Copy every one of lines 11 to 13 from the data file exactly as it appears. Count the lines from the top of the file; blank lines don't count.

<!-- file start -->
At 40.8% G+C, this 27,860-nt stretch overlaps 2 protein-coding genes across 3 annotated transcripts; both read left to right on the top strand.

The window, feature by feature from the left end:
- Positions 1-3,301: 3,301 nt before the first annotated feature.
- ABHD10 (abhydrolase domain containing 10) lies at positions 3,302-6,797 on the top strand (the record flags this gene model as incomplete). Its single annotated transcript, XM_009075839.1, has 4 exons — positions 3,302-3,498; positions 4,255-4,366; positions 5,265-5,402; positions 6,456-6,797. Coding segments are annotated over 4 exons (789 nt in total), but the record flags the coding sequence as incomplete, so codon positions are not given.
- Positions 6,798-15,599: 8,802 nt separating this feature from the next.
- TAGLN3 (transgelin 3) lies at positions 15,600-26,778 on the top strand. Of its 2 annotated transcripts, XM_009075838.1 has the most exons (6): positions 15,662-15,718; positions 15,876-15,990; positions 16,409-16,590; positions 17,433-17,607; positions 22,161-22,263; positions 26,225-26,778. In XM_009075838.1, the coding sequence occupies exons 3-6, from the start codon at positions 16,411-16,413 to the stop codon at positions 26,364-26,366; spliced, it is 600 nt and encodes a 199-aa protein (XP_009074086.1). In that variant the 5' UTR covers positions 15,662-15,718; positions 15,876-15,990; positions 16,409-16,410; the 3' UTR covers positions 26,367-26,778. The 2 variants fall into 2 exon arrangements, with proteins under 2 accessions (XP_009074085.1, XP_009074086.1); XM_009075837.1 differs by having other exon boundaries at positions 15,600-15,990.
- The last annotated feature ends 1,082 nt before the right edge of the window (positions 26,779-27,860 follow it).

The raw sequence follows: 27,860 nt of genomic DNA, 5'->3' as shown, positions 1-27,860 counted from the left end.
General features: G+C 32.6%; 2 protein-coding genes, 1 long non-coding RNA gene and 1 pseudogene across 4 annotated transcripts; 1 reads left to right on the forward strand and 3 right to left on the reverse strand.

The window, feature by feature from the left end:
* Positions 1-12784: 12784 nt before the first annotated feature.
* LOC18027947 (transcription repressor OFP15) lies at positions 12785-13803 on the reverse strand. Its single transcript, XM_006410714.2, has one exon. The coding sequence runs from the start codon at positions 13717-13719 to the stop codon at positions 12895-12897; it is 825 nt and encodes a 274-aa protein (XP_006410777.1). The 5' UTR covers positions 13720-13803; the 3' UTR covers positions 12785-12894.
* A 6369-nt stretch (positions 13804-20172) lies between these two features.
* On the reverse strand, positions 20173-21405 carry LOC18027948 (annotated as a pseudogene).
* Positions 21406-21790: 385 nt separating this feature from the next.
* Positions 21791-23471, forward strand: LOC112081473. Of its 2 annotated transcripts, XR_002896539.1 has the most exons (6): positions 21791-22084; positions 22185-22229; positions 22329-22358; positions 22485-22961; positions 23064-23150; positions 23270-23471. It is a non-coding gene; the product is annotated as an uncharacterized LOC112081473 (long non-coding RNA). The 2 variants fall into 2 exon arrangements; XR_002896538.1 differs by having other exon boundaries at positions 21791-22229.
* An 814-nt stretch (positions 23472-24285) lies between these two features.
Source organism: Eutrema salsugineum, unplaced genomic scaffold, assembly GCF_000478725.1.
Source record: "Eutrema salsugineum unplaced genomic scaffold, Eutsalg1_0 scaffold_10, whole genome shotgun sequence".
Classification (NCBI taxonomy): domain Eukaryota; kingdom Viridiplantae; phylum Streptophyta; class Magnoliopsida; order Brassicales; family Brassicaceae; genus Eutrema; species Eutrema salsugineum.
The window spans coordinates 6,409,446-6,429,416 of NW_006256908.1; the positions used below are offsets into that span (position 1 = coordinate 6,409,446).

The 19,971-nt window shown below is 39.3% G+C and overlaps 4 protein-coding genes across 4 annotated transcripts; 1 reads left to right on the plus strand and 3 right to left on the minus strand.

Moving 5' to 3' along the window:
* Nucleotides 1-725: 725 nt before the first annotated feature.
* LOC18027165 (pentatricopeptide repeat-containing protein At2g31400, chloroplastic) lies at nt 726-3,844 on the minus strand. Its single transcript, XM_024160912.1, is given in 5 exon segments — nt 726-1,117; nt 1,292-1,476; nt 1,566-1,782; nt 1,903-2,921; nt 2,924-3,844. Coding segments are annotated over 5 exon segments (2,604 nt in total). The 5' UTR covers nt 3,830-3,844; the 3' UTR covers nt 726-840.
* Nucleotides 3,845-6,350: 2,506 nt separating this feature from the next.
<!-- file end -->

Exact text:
* Positions 1-12784: 12784 nt before the first annotated feature.
* LOC18027947 (transcription repressor OFP15) lies at positions 12785-13803 on the reverse strand. Its single transcript, XM_006410714.2, has one exon. The coding sequence runs from the start codon at positions 13717-13719 to the stop codon at positions 12895-12897; it is 825 nt and encodes a 274-aa protein (XP_006410777.1). The 5' UTR covers positions 13720-13803; the 3' UTR covers positions 12785-12894.
* A 6369-nt stretch (positions 13804-20172) lies between these two features.